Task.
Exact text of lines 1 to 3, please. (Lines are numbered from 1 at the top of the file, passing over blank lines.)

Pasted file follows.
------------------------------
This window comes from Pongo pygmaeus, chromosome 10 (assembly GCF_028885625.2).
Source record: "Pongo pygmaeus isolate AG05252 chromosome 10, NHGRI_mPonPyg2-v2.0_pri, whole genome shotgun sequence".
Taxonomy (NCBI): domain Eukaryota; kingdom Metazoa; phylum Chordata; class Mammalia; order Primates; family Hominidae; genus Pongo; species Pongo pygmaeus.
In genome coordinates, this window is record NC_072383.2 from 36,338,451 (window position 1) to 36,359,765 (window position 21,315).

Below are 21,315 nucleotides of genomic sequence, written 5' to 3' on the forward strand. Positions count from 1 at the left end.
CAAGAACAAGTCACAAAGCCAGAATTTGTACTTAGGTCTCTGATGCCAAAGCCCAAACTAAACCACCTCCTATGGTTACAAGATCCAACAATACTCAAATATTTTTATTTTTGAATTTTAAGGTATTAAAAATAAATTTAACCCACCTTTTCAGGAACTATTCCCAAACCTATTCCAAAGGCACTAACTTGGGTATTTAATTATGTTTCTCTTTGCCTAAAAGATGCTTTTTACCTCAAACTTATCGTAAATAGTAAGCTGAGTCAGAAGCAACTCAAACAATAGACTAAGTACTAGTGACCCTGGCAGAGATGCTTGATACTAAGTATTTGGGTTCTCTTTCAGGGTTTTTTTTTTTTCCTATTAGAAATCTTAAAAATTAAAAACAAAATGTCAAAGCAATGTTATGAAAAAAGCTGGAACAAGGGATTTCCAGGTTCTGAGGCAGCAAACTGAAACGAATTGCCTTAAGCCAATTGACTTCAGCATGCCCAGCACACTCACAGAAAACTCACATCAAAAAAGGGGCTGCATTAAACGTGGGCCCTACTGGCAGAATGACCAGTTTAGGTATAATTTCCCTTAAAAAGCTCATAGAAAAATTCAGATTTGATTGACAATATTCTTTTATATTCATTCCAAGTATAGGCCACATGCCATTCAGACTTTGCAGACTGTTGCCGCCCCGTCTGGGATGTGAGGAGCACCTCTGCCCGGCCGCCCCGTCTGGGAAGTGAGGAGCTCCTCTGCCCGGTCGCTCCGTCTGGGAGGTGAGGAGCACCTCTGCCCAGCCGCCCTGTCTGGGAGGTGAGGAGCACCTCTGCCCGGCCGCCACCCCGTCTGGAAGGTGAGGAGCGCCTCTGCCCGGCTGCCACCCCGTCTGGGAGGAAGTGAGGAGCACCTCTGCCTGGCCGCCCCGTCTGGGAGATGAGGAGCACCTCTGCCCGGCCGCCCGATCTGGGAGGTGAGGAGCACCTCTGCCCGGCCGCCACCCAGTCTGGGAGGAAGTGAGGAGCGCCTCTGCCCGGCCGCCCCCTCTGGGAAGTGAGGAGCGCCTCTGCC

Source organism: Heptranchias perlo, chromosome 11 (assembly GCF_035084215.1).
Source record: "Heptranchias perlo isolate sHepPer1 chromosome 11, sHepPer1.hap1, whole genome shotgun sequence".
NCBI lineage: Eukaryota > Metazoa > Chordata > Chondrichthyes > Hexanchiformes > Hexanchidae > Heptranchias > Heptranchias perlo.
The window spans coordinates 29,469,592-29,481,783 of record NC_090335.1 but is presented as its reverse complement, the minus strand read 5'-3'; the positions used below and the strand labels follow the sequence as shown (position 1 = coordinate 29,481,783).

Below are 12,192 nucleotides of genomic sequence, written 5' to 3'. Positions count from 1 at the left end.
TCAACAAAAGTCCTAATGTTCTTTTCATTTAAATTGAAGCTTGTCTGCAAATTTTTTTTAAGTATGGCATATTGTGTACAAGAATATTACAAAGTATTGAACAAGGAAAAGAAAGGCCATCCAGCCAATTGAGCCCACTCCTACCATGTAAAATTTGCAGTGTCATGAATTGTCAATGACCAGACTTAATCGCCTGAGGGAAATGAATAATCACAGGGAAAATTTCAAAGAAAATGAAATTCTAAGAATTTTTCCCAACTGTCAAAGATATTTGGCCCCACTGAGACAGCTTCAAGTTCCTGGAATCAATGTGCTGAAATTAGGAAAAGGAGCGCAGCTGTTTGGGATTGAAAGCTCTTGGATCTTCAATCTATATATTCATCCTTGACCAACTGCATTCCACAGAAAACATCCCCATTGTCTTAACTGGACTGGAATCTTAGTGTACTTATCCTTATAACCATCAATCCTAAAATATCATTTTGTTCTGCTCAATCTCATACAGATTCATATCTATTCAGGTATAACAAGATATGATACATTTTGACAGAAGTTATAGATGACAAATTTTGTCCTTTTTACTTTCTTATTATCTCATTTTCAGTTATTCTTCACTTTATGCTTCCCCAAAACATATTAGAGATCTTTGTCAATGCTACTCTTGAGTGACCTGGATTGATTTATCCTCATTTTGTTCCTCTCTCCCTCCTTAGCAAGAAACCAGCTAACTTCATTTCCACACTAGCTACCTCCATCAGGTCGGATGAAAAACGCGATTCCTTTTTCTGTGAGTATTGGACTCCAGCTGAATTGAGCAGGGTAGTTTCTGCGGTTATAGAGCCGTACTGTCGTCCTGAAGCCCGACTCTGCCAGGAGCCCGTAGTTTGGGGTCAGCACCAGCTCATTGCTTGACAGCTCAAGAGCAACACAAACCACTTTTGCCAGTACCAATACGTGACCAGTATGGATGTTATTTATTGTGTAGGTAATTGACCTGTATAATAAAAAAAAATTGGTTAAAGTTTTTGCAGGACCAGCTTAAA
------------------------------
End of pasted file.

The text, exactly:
This window comes from Pongo pygmaeus, chromosome 10 (assembly GCF_028885625.2).
Source record: "Pongo pygmaeus isolate AG05252 chromosome 10, NHGRI_mPonPyg2-v2.0_pri, whole genome shotgun sequence".
Taxonomy (NCBI): domain Eukaryota; kingdom Metazoa; phylum Chordata; class Mammalia; order Primates; family Hominidae; genus Pongo; species Pongo pygmaeus.